from The American Heritage® Dictionary of the English Language, 4th Edition

  • n. Chiefly British A heifer or bullock, especially between one and two years old.

from Wiktionary, Creative Commons Attribution/Share-Alike License

  • n. A yearling cow; a young bullock or heifer.

from the GNU version of the Collaborative International Dictionary of English

  • n. A young bullock or heifer.

from The Century Dictionary and Cyclopedia

  • n. An animal of the ox or cow kind from one to two years old.

from WordNet 3.0 Copyright 2006 by Princeton University. All rights reserved.

  • n. yearling heifer or bullock


Middle English, from Old English stīrc; see stā- in Indo-European roots.
(American Heritage® Dictionary of the English Language, Fourth Edition)
From Middle English stirk, sterke, styrke, from Old English stīrc, stȳrc, stȳric, stīorc ("calf, a stirk, a young bullock or a heifer"), from Proto-Germanic *stiurikaz (“bullock”), diminutive of Proto-Germanic *steuraz (“steer”), equivalent to steer +‎ -ock. Cognate with Middle Low German sterke ("stirk"), Middle Dutch stierick ("stirk"), German Sterk, Stärke, Stark ("stirk"). More at steer. (Wiktionary)


  • 'Well!' she said, 'Yah know, it's getting up like nah (now), between a cah (cow) and a cofe -- what we call a stirk, yah know, Miss Bronte; will yah turn it this way if yah happen to see't, as yah're going back, Miss Bronte; nah DO, Miss

    Life of Charlotte Bronte — Volume 2

  • ‘Well!’ she said, ‘Yah know, it’s getting up like nah (now), between a cah (cow) and a cofe — what we call a stirk, yah know, Miss Bronte; will yah turn it this way if yah happen to see’t, as yah’re going back, Miss Bronte; nah DO, Miss Bronte.’”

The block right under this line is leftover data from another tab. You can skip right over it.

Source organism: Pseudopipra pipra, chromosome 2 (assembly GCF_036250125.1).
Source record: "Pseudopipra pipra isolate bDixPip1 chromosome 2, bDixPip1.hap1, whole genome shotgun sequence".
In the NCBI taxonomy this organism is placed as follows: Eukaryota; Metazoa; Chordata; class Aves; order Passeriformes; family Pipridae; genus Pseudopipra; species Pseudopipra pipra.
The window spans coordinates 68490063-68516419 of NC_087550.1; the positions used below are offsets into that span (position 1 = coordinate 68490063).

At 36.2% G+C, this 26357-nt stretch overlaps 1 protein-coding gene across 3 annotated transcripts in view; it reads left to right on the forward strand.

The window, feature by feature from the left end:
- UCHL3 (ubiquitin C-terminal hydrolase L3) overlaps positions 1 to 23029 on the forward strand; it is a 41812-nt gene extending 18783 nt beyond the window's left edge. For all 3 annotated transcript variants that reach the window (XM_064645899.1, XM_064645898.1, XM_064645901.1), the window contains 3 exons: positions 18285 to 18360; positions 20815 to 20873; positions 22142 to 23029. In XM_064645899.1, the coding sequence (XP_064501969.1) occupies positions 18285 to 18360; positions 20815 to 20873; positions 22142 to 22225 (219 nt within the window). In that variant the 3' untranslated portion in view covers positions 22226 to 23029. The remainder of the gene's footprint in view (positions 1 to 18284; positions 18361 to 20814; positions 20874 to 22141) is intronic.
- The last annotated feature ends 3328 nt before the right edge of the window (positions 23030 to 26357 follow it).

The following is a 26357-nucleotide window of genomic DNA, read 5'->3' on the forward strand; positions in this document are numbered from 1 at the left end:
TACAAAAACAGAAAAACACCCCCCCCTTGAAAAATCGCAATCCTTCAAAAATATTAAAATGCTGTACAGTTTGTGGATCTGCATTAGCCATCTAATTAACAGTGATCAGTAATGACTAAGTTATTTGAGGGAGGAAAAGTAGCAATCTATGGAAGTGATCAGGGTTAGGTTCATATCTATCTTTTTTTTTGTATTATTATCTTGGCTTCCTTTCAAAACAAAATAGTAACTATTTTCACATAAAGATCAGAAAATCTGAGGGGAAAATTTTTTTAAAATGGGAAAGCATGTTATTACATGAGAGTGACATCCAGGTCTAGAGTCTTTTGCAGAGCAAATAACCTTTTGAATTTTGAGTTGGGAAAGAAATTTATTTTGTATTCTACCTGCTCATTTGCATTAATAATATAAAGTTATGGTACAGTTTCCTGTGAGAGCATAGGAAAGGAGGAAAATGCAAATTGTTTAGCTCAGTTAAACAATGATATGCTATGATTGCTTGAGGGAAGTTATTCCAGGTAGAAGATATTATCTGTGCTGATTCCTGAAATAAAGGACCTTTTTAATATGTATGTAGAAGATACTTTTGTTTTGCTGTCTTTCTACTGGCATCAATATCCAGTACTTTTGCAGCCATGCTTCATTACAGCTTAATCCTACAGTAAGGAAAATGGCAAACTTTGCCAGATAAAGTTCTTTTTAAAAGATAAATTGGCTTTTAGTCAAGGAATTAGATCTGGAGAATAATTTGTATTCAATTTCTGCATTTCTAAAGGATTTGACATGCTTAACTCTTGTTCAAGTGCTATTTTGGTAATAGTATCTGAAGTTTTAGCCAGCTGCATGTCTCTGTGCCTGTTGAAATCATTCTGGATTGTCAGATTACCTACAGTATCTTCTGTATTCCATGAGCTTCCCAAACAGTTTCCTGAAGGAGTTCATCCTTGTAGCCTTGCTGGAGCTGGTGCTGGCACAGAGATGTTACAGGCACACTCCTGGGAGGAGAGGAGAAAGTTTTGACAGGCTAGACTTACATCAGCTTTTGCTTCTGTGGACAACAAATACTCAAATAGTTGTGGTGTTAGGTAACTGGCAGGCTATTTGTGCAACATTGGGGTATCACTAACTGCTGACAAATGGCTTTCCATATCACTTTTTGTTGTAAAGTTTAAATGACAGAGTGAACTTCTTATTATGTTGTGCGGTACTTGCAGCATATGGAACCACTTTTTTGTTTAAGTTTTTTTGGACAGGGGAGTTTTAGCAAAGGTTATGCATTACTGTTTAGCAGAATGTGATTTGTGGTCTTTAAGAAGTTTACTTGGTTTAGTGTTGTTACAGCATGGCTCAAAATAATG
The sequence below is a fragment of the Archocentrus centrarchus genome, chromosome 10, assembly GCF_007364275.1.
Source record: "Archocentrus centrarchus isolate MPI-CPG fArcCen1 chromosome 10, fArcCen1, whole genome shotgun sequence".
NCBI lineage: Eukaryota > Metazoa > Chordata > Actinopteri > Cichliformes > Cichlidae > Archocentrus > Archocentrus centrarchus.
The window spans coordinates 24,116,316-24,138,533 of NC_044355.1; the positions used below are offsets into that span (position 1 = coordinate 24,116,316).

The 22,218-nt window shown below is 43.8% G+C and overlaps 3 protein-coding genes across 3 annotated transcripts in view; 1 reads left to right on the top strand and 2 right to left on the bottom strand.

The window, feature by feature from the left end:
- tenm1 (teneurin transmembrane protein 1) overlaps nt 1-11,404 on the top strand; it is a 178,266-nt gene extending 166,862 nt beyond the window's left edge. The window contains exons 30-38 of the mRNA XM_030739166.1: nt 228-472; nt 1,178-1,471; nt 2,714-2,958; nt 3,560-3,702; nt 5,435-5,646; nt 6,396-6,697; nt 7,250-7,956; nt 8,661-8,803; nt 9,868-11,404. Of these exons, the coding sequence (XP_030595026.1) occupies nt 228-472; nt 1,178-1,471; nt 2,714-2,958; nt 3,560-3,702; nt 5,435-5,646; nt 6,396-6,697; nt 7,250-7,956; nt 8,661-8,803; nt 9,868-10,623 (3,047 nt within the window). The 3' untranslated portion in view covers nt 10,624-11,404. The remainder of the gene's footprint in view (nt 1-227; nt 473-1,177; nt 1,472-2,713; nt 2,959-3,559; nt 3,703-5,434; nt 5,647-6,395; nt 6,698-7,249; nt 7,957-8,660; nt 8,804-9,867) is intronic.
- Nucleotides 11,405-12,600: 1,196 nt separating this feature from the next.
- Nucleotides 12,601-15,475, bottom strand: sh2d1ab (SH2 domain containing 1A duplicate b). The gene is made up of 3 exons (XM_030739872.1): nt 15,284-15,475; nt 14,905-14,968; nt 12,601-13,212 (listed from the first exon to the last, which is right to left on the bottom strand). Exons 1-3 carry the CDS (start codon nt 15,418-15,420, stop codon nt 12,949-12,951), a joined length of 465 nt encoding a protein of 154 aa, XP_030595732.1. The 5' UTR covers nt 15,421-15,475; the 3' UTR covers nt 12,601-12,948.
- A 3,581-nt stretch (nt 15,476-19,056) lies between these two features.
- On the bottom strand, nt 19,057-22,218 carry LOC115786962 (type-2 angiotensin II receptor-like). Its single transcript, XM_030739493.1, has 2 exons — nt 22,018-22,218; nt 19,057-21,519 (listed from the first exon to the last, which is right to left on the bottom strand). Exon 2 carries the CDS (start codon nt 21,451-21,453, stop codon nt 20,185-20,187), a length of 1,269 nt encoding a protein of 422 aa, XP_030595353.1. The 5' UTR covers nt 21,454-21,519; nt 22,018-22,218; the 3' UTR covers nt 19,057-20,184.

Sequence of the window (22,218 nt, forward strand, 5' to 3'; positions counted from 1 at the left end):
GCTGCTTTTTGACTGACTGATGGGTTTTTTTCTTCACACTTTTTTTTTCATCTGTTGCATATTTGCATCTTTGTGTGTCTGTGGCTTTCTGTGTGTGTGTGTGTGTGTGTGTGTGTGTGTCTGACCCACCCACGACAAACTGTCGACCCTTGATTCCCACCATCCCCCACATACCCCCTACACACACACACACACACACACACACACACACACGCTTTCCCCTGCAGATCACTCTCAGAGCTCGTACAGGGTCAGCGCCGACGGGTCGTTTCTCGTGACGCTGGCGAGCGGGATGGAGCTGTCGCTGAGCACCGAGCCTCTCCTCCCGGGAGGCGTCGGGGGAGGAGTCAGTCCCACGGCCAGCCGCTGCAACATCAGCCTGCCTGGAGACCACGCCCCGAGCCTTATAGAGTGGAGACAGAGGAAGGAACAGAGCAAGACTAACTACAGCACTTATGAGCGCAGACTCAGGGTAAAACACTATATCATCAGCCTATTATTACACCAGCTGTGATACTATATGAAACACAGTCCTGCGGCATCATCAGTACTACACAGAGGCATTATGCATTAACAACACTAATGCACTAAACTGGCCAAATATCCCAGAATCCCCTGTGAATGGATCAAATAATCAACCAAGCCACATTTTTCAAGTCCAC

The Life of Charlotte Bronte

  • But beware of MacPhadraick, my son; for when he called himself the friend of your father, he better loved the most worthless stirk in his herd than he did the life-blood of

    Chronicles of the Canongate

  • Waverley only showed that he did not understand the state of the country, and of the political parties which divided it; and, standing matters as they did with Fergus Mac – Ivor Vich Ian Vohr, the Baron would make no concession to him, were it, he said, ‘to procure restitution in integrum of every stirk and stot that the chief, his forefathers, and his clan, had stolen since the days of Malcolm Canmore.’


  • “And leave us neither stirk nor stot,” said the youngest brother, who now entered, “nor sheep nor lamb, nor aught that eats grass and corn.”

    The Black Dwarf

  • Briggs was hanging on to a particularly wild stirk, his back towards me, and I'll never know if he was thrown back or one of the other men nudged my arm because next moment he let out an anguished yell.

    Every living thing

  • On the low road it was not so bad; but when we took the hill road again, I fain would have turned my back to the gale, and stood like a stirk on a wet day, but I powled on after Dan, thinking shame of my coward heart.

    The McBrides A Romance of Arran

  • I strained my ears, and far off to the right I heard the sound of cattle bellowing, the snorting low of a stirk upon the hillside when he wonders at the lost pastures of his calfhood in the merry summer before.

    John Splendid The Tale of a Poor Gentleman, and the Little Wars of Lorn

  • I drew nigher without being perceived, and the light still holding, saw that 'twas a young stirk or heifer the man was disembowelling.

    Border Ghost Stories

  • Christsonday cum owt of the snaw in liknes of a staig '; [216] at Auldearne in 1662,' somtym he vold be lyk a stirk, a bull, a deir, a rae, or a dowg '; [217] at Hartford, Connecticut, 1662, Rebecca Greensmith said that

    The Witch-cult in Western Europe A Study in Anthropology


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  • "'It scarcely matters,' he added, 'as he isna going to tell anyone about it. Because if he does, I shall cut him like a stirk, and feed both his ballocks and his lying tongue to the pigs.'"
    —Diana Gabaldon, The Fiery Cross (NY: Bantam Dell, 2001), 789

    January 26, 2010